John L. Smith wrote:

> ems wrote:
>
> > On Wed, 12 Aug 1998 17:08:46 +0200, Thomas Focke
> > <thomas.focke@himh1.hi.bosch.de> wrote:
> >
> > >I'm looking for a comparison regarding achievable FFT-speed between
> > >FPGA vs. DSP-solutions.
> > >For instance: DSP TMS C6x can manage a 1024 point-FFT in 104 s.
> > >Which FPGA can achieve which speed?
> >
> > First of all, you need a pipelined 32-bit FP adder, *and* a pipelined
> > 32-bit FP multiplier (ie. you need an ASIC). For a 1K complex
> > transform, you also need a fast 8Kbyte data cache, with an access time
> > equal to the cycle time of the multiplier and adder.
> >
>
> snip
>
> > In other words, using only one multiplier and one adder, on a 20ns
> > cycle time, means you're running at only one-tenth of the speed
> > already achievable by a commercial device. The only way to
> > significantly increase speed is to have multiple FP units, which is
> > what TI does.
>
> Evan,   Have you looked at any of the papers that discuss doing FFT
> in FPGA using Distributed Arithmetic methods? Is an FP multiplier
> absolutely necessary, or can some of the multiplications and/or additions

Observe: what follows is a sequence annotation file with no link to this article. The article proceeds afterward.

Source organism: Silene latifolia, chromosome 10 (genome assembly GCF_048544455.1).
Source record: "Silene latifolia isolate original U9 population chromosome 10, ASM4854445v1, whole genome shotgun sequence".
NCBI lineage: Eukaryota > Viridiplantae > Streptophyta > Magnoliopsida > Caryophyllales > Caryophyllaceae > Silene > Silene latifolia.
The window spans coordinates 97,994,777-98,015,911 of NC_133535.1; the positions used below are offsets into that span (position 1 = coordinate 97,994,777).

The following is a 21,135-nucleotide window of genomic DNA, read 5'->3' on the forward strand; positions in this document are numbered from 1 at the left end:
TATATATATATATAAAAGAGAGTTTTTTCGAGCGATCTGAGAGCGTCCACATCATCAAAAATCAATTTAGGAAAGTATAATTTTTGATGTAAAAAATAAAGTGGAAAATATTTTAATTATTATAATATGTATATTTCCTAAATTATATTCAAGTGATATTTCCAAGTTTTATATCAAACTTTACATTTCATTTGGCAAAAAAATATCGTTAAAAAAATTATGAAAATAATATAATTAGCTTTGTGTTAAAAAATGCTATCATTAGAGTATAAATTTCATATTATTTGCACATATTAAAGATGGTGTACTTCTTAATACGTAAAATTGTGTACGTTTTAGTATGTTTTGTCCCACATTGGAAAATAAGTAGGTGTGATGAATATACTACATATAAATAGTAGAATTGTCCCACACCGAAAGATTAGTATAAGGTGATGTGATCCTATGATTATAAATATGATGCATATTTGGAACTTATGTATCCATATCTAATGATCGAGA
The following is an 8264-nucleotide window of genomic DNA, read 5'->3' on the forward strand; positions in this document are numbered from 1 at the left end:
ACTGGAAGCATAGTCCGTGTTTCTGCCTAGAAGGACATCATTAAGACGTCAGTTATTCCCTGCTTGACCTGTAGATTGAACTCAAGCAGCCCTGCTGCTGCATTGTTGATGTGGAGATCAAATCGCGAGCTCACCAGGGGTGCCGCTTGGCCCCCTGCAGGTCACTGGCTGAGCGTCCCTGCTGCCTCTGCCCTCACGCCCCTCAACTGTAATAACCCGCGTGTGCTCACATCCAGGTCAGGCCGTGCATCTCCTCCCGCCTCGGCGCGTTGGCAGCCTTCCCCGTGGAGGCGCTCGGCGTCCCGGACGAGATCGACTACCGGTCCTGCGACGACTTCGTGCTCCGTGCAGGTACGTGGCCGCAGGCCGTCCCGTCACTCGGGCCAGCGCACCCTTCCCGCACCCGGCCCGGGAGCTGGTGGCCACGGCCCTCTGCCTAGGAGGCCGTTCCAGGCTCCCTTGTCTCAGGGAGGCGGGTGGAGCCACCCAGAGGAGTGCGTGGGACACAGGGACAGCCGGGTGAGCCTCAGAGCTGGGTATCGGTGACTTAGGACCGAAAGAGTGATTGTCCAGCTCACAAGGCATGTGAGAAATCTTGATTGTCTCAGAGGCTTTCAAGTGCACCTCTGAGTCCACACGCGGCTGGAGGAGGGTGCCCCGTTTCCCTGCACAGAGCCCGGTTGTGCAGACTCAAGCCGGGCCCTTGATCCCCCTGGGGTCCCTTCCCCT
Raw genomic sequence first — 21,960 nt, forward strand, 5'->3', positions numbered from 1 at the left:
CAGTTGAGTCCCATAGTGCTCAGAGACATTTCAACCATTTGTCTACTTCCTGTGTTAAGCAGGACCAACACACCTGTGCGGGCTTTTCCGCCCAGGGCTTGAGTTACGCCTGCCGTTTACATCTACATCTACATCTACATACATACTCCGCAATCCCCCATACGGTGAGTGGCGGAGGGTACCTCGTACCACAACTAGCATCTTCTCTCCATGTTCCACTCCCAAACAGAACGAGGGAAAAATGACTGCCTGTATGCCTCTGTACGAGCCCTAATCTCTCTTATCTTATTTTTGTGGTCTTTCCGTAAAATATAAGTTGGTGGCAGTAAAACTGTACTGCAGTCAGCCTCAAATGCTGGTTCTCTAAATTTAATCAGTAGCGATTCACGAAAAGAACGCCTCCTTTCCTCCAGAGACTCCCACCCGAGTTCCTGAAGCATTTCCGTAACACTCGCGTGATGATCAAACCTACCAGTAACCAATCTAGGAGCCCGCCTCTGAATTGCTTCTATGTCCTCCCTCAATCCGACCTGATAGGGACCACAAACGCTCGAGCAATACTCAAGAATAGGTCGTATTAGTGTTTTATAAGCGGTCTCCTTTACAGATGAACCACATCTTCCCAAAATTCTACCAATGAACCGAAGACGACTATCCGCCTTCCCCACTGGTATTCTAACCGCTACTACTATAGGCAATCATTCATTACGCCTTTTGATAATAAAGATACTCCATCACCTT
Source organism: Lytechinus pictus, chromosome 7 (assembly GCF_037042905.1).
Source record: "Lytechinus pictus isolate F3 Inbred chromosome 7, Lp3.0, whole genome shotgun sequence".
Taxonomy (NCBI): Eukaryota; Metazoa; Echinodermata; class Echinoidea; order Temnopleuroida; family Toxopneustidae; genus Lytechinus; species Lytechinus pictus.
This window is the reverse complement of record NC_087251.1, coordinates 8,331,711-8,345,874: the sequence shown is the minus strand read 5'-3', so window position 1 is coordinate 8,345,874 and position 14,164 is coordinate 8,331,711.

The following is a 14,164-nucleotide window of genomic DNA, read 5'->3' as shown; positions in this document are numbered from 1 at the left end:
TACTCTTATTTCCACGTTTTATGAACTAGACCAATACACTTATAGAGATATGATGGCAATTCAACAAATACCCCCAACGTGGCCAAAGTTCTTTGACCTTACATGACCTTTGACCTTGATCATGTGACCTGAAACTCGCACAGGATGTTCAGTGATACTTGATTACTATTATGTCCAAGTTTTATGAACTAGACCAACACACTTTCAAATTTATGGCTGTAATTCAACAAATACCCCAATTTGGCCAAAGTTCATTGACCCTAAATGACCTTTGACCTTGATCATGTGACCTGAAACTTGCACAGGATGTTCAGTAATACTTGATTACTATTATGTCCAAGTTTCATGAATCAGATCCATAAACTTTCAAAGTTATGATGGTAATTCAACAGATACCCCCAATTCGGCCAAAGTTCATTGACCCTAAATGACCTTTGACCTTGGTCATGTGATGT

> be performed more efficiently in FPGA by using the 4 input LUT
> structures? If there is some flaw in the papers that have been written
> saying FPGAs can outperform a C80, I'm sure many folks
> would like to know.

--
-Ray Andraka, P.E.
President, the Andraka Consulting Group, Inc.
401/884-7930     Fax 401/884-7950
email randraka@ids.net
http://users.ids.net/~randraka


Article: 11453
Subject: Re: Combinatoric Divide-by-3 Algorithm
From: Terje Mathisen <Terje.Mathisen@hda.hydro.com>
Date: Sat, 15 Aug 1998 10:27:02 +0200
Links: << >>  << T >>  << A >>
Herman Rubin wrote:
> 
> In article <35D098E9.764ABCC0@nt.com>, Catalin  <baetoc@nt.com> wrote:
> >Keneth,
> 
> >1/4+1/16+1/64+1/256+1/1024+...=1/3. So shift your number by 2, 4, 6, 8, etc.
> >and add everithing.
> 
> >Catalin Baetoniu
> 
> This looks good, BUT it loses by rounding down.  For example, dividing
> 3 will get 3/4 + 3/16 + ..., and this will end up being 0.
> 
> Nor does adding 1 help.  Take 9; even 10/4 + 10/16 + ... yields